Sunday, October 28, 2012


Continuing to make progress on the State Quilt.  Here's "Windblown Square" for North Dakota.  Lynn picked this up for me while on a road trip.  I fussy cut the words on the fabric for Peace, Family, Laughter, and Joy.

This is a beautiful block, but by using parallelagrams instead of half-square-triangles, it made for a very fussy block with lots of "Y" junctions.

Click here to listen to James Taylor Carolina In my Mind  which was what was going through my mind the whole time I was making this block.   Missy sent me the primary fabric and I filled in with a random fabric for the stem.

I found it to be ironic that one of my favorite songs is related to one of the states that I've been to the least times.  I've never been to Alaska, have been to Hawaii only once, but all other states have been to 3 or more times.  Thinking the South Carolina only hits the "Twice" mark.

Here's my version of Carolina Lilly (which usually has 3 flowers...but remember this is a 6 inch block).

The Maple Leaf block is for Vermont.  This is another of those fabric donations from non-quilters.  My brother's friend ET got pulled into the process and graciously went to a fabric store to help me out.

This is a great example of why I think I totally lost momentum.  Many of the traditional quilt state blocks were "36 Patch".  Ugh.  It's 6 inches square.  There are actually 32 pieces in this square.  Yoiks!


Saturday, October 27, 2012


Continued progress on the state blocks.  I got several cut out Monday and have been stitching away in my spare time.

This is Captain's Wheel for Louisiana.  My daughter's friend Bry offered to buy fabric while she was visiting her mom over the summer.  We found out afterwards that her mom moved from LA to PA.  I'm still counting it as LA.

Here's Tall Pine Tree for Oregon.  My husband was headed to the Baker, OR bike rally the summer this project started.  I convinced him to stop at the quilt shop in Nyssa, OR on his way since there's a coffee shop there as well.  He walked in and said "My wife wants a skinny nickel of red fabric".  The shop keeper looked confused but an old guy sipping coffee just pointed to the back of the store and said "Fat Quarters are over there."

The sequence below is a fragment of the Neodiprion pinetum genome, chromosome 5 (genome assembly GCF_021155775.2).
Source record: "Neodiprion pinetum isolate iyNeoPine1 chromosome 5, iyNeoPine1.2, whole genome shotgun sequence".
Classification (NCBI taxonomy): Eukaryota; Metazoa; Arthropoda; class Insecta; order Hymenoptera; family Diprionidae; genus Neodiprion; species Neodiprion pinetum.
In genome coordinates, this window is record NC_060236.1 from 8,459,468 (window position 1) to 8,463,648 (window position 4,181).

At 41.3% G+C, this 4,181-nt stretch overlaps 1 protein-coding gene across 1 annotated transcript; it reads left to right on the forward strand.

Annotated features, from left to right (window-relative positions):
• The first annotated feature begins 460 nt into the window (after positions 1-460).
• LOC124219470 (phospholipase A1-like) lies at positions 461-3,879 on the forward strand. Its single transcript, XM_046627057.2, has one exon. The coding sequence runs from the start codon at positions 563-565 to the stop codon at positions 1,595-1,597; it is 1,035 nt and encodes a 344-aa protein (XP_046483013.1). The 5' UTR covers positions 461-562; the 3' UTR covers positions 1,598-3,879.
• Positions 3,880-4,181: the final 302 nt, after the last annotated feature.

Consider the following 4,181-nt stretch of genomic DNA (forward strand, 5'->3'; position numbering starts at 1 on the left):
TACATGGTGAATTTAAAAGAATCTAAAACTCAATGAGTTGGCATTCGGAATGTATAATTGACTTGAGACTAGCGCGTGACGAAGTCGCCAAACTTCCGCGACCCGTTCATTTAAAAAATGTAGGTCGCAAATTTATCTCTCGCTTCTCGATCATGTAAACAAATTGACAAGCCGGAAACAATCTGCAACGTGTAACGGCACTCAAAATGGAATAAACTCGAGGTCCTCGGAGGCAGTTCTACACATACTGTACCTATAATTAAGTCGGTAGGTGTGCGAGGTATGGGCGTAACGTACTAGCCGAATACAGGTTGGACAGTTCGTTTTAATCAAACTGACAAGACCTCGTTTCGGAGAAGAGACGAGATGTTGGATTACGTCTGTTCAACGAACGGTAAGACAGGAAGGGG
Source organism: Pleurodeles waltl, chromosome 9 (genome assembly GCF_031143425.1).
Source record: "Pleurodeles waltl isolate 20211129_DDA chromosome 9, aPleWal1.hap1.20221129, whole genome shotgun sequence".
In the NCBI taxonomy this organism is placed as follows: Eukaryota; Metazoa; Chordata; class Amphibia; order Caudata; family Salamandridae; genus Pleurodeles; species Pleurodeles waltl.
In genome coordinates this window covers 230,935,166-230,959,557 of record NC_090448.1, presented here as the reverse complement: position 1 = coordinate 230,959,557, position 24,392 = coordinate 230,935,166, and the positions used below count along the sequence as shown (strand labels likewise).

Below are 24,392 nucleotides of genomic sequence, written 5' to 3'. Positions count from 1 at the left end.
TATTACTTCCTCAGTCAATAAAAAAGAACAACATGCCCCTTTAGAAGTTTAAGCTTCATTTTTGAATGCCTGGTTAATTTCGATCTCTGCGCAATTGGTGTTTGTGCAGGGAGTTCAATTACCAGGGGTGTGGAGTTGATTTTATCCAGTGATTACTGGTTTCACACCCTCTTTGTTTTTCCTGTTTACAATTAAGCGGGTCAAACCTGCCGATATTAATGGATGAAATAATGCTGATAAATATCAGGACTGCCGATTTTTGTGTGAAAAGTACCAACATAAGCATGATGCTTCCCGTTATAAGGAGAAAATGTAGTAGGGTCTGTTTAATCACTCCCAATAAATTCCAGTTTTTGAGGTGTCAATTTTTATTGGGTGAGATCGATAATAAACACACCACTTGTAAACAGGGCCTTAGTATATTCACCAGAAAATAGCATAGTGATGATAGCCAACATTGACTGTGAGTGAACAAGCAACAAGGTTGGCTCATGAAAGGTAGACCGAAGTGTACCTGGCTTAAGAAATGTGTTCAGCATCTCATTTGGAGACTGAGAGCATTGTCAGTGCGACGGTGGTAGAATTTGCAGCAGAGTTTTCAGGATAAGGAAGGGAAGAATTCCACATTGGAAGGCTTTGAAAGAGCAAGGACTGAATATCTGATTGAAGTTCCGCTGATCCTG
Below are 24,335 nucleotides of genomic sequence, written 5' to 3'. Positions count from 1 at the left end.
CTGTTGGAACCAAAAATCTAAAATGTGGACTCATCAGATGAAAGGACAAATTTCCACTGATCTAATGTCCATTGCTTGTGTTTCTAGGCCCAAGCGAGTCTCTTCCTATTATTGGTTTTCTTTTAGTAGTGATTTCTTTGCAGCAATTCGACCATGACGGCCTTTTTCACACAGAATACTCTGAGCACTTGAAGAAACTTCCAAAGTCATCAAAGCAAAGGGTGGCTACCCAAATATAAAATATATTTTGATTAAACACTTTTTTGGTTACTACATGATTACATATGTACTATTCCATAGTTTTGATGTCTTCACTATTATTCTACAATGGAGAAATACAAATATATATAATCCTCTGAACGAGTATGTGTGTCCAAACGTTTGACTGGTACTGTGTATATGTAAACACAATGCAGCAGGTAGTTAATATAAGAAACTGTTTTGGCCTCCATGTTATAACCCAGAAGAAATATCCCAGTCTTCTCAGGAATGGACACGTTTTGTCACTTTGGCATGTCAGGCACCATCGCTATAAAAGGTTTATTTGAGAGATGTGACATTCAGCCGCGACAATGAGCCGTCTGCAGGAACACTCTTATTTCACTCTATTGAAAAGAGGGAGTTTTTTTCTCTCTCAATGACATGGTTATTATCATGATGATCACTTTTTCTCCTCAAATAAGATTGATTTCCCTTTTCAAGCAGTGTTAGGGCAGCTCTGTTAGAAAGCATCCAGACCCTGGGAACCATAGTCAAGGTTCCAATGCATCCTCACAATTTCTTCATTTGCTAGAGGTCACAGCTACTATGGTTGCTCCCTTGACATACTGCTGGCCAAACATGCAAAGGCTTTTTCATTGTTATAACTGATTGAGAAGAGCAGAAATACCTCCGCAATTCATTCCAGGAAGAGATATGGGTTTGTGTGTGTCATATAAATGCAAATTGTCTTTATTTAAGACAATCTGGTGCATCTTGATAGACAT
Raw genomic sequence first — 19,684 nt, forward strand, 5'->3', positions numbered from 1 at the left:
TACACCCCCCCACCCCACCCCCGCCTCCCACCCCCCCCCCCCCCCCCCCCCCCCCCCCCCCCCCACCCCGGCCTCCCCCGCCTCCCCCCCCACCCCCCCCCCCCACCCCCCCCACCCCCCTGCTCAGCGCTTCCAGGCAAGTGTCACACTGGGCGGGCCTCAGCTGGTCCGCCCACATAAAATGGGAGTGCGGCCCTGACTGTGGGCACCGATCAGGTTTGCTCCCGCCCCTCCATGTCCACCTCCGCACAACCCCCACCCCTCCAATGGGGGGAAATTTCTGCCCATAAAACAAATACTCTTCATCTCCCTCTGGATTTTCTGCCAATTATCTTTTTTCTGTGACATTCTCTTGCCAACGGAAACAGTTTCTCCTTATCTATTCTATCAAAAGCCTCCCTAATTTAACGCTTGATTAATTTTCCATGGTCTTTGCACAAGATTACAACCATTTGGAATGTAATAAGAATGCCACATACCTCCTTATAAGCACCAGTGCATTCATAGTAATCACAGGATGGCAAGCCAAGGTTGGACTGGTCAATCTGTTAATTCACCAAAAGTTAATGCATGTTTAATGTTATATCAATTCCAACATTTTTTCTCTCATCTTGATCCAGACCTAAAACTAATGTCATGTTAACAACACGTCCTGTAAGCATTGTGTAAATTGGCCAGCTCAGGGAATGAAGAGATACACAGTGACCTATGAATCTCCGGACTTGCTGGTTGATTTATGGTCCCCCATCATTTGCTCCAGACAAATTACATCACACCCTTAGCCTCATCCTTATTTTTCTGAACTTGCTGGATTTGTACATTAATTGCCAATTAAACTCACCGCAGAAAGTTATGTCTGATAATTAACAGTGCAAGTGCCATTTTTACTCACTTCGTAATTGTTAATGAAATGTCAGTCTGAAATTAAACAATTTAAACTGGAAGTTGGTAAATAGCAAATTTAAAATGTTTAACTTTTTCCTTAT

The swirly fabric I have marked as coming from South Dakota.  If you sent it, please let me know so I can give credit.

 I love the look of the Dakota Star block but it was a pain to make since all the edges are bias, and the white triangle templates I made aren't quite symmetrical.

Nothing that a little steam and spray starch couldn't fix.

And finally, Indiana Puzzle made with fabric from Heather.  In fact, I'll credit Heather for giving me the solution to not having fabric from every state.  She sent several pieces and said she had lived in MO, KS, CO, IN, WA and I could count it for whatever I wanted since she'd bought fabric in all those states.

This pattern, by the way, is absolutely delightful to sew.  It builds from the center, much like a log cabin does, and ends up looking much harder than it is.  I may have a full quilt of this pattern in my future.

Friday, October 26, 2012

Bloggers Quilt Fest $2.25 Plus Tax

This year I've been trying a lot of new things, so instead of posting one of my epic applique quilts, I'm sharing an up-cycle project.   I had been reading blogs complaining about the cost of cotton fabric and encouraging people to use old clothing instead.  Isn't that what quilting USED to be about?

I was imagining an amazing bright colored quilt made from Aloha Shirts and headed out to the thrift shops.  Unfortunately anything remotely like I wanted was still going to end up being the equivalent of $8 per yard.

Not one to come home empty handed, I ended up with a couple of men's plaid shirts (one with paint drips on it) for $1.00 and a cream colored, cotton, King sized fitted sheet for $1.25.